Thai-Belgian musician Violette Wautier belongs to an exclusive club of pop stars that include Harry Styles and Camila Cabello who shot to fame from being in reality singing competitions despite not clinching the crown. For Wautier, her big break was the 2013 edition of The Voice Thailand. Her blind audition song? A soulful rendition of John Denver’s Leaving on a Jet Plane, which has since racked up over 54 million views.
And just like Styles and Cabello, she too has forged a crossover career as an actress, landing supporting roles in films like Heart Attack (for which she won the Suphannahong Award for Best Supporting Actress) and a lead role in the drama Endless Love. Wautier’s latest acting foray sees her playing a lead role in the upcoming Thai thriller Faces of Anne that’s set to be released in mid-October.
Personable, approachable and down-to-earth in person – it’s no wonder that Violette Wautier is one of the sweethearts of the Thai alt-pop music scene.
The world of cinema is a natural fit for the convivial 28-year-old who studied film at Chulalongkorn University. “If I weren’t a singer, I would probably be working as a scriptwriter or film producer,” shared the Bangkok-based Wautier in an interview with FEMALE. She was in town recently to perform at Music Is Universal showcase at Capitol Theatre on Sep 27.
The second iteration of the invite-only event organised by Universal Music Singapore features other notable music stars of the TikTok generation such as the rocker Yungblud, Singapore-based singer-songwriter Lullaboy, Michigan-based singer Hayd and Filipino artist Zack Tabudlo.
Wautier draws on her time as a film student to produce songs with a more film-style storytelling approach in terms of lyrics and visuals. Her 2019 music video for ‘Smoke’ – about being with someone in spite of the pain they’ve inflicted and arguably one of her biggest hits to date – was replete with impactful imagery such as smoke representing the toxicity in a relationship.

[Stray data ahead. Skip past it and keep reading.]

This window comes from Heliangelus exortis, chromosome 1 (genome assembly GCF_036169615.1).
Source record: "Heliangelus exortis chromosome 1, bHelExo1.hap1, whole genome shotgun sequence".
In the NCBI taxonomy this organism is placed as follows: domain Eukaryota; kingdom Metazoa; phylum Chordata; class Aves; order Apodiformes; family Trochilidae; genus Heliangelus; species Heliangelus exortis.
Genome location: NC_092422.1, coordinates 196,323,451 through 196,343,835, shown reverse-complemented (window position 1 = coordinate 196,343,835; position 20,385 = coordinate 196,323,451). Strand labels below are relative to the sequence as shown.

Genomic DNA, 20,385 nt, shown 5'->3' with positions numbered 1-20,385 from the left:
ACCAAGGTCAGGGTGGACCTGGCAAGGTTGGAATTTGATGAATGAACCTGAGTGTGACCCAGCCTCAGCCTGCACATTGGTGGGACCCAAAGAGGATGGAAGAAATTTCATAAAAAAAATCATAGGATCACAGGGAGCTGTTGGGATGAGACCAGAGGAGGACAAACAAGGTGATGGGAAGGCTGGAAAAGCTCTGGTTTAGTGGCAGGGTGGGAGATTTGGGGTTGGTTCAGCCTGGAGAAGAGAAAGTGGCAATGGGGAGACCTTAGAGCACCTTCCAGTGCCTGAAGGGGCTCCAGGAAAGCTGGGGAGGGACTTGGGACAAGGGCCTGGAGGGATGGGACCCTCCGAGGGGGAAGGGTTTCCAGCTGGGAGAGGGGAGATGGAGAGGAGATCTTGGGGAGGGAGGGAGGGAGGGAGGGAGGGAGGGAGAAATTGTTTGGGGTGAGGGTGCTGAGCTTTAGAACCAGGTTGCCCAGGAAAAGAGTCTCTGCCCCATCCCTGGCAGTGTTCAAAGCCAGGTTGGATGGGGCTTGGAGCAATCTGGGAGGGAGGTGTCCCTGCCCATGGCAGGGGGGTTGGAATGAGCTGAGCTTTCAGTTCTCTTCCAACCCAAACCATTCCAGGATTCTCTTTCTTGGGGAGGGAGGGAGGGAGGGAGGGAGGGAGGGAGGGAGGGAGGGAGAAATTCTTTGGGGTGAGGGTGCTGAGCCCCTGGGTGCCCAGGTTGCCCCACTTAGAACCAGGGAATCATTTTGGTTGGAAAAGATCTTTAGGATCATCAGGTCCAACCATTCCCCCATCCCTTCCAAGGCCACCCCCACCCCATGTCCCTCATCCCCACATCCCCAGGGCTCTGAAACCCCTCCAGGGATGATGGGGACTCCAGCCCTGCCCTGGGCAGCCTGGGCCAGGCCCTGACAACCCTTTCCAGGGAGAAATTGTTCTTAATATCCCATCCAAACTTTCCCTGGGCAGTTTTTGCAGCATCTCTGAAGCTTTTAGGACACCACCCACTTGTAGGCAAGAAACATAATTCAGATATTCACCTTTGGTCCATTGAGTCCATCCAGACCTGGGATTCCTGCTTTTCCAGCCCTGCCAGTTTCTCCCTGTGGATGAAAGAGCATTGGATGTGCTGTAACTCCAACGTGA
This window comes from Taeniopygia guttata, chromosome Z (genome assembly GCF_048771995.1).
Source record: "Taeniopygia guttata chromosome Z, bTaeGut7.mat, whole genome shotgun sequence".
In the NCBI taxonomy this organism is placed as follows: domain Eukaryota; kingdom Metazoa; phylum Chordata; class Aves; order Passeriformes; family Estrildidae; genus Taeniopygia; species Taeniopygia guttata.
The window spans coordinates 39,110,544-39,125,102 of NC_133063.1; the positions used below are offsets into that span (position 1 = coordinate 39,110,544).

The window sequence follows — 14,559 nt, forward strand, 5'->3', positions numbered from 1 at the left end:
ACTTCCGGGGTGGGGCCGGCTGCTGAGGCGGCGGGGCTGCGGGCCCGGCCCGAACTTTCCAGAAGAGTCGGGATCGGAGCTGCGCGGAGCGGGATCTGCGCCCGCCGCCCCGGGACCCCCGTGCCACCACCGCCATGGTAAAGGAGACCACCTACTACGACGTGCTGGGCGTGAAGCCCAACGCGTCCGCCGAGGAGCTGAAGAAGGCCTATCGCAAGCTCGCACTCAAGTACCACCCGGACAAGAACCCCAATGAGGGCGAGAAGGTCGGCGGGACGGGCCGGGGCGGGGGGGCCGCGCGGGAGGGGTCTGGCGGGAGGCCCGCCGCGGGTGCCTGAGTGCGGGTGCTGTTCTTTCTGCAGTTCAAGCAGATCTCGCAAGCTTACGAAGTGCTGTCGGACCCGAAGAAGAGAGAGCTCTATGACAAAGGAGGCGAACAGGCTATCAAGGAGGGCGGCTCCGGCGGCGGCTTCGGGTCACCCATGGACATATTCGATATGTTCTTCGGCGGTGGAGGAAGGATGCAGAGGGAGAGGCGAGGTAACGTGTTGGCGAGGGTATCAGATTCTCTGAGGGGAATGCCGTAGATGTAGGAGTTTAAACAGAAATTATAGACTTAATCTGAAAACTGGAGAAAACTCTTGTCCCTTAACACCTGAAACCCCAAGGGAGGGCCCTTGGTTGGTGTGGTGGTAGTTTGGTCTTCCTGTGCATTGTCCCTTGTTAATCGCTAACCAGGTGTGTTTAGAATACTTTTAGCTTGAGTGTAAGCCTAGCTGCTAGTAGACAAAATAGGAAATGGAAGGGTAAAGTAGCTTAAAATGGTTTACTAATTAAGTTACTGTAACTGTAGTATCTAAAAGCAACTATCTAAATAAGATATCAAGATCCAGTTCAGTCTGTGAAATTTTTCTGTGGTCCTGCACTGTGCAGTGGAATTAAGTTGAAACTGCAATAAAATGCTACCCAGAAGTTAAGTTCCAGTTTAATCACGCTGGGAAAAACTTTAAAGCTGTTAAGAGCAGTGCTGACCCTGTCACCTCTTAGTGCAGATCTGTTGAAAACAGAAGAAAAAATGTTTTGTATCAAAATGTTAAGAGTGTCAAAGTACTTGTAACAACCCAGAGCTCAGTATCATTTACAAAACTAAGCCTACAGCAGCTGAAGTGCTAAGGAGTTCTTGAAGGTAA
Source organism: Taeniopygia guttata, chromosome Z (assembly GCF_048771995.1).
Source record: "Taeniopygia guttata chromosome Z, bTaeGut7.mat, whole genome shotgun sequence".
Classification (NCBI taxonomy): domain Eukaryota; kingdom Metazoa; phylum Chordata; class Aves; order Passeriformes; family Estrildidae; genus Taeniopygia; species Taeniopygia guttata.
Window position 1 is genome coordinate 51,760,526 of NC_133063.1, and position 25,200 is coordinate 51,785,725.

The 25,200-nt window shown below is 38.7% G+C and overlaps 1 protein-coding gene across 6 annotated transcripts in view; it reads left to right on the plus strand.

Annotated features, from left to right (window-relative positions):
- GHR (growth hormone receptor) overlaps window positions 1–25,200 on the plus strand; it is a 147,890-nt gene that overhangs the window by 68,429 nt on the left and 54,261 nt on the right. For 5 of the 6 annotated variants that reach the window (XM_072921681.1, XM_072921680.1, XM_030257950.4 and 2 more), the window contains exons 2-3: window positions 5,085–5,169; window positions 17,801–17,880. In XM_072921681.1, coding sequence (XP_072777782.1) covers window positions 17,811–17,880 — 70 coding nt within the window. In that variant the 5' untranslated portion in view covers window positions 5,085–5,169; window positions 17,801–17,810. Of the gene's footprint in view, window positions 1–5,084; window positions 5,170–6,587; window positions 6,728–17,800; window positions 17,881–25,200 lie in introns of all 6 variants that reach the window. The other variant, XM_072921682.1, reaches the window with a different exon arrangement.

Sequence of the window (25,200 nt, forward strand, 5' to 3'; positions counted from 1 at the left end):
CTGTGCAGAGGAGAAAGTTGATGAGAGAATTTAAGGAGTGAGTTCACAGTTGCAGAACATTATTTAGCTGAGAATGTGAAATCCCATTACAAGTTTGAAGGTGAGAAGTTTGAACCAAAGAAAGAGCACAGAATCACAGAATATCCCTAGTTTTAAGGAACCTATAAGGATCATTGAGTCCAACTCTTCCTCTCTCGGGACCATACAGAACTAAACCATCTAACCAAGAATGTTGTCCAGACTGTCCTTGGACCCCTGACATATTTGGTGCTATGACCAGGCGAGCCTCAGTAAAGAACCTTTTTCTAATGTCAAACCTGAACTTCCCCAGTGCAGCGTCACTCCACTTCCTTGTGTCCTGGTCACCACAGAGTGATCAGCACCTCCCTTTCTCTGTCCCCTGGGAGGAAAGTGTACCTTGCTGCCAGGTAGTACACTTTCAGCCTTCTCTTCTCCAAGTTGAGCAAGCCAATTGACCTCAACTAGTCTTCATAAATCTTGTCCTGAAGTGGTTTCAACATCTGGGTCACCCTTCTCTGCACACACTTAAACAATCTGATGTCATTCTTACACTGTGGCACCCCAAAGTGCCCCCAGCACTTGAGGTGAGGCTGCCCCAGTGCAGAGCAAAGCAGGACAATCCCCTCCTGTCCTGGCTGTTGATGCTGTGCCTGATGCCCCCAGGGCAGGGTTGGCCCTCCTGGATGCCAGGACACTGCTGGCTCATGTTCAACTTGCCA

And when she’s not busy writing and making music videos, Wautier is just like the rest of us folks; sharing with her 3.8 million Instagram followers snippets of her life and 1.8 million TikTok followers her impeccable lip-syncing skills.
What was the most fun music video to shoot?
“It’s got to be the video for my song ‘All That I Can Do’. It was shot when I was on tour and my friend came along with me and took so many shots of the tour. We piled it up together to make a music video. Looking back, this music video holds the best memories for me because it captured the moments that I was having on the tour; with my friends, my band and everyone that was there – it felt like a big diary for me.”
What’s a great song for an audition?
“When I auditioned for The Voice Thailand, I sang ‘Living On A Jet Plane’. But if I have to choose a song to audition with now, I would choose ‘Paralyzed’ by Kwaye.”
Where are three places everyone should check out when in Bangkok?
“I would say to go to a bar called One For the Road. It is owned by a director who was inspired to create a movie of the same name two years ago, of which I was a part of. The vibes and cocktails are great – there’s also a poster of me there (laughs). Another place is Chinatown for all the good food. I know some may say it’s similar to Singapore’s but it’s so fun to walk around and explore all it has to offer. Lastly, get a boat tour of the Chao Praya River for a look at the local community that lives along the river.”
Your family moved to France when you were growing up. Any favourite places there you’d recommend?
“Toulouse in southern France is super beautiful in the day and night. In that region is the town of Cordes-sur-Ciel which is very scenic, calming and almost cinematic. I also love Brassac, which I wrote a song about. I went to this southern French commune once for a festival called La fete de Brassac where people would come out to play brass instruments and have fun.”
Can you share three Thai designers we should know about?
“Landmee is a very girly brand and has pieces that are fluffy but also really cool. It sort of have a ’70s vibe and I feel like you can mix and match its pieces together easily. Next is Vickteerut which is known for geometric-inspired styles. Its pieces are mostly black and white, but there are occassional splashes of colours such as orange and pink. The last one is Poem – it has a very different style from the other two but the designs are cut to accentuate the shape of women beautifully.”
Any pre-performance rituals?
“Definitely stretching – it’s very important. Once, my drummer was playing and he had a cramp in his leg. He couldn’t hit on beat and I got pissed thinking ‘Why aren’t you on beat?’. So now it’s our band ritual to stretch before going on stage so we can avoid these kinds of situations. The leg is really important because we have to move around a lot on stage. And when stretching, I can also do vocal exercises.”
This interview has been edited for clarity and brevity